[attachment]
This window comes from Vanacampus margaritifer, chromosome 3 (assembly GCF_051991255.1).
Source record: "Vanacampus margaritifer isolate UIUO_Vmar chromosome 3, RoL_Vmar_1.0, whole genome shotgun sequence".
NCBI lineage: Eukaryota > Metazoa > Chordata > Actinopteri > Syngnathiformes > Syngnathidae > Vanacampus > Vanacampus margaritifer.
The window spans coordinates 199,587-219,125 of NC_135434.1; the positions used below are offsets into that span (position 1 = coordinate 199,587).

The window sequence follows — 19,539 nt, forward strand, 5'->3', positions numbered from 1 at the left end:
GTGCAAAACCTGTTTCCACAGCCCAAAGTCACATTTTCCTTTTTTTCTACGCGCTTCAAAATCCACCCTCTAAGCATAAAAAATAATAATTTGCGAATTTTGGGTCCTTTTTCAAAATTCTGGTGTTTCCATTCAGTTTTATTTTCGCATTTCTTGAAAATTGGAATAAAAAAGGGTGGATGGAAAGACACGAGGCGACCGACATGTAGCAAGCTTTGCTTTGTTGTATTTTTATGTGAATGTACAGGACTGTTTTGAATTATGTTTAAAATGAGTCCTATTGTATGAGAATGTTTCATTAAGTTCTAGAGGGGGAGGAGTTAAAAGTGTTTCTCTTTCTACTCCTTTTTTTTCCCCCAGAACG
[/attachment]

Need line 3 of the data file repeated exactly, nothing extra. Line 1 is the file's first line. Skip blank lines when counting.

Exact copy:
NCBI lineage: Eukaryota > Metazoa > Chordata > Actinopteri > Syngnathiformes > Syngnathidae > Vanacampus > Vanacampus margaritifer.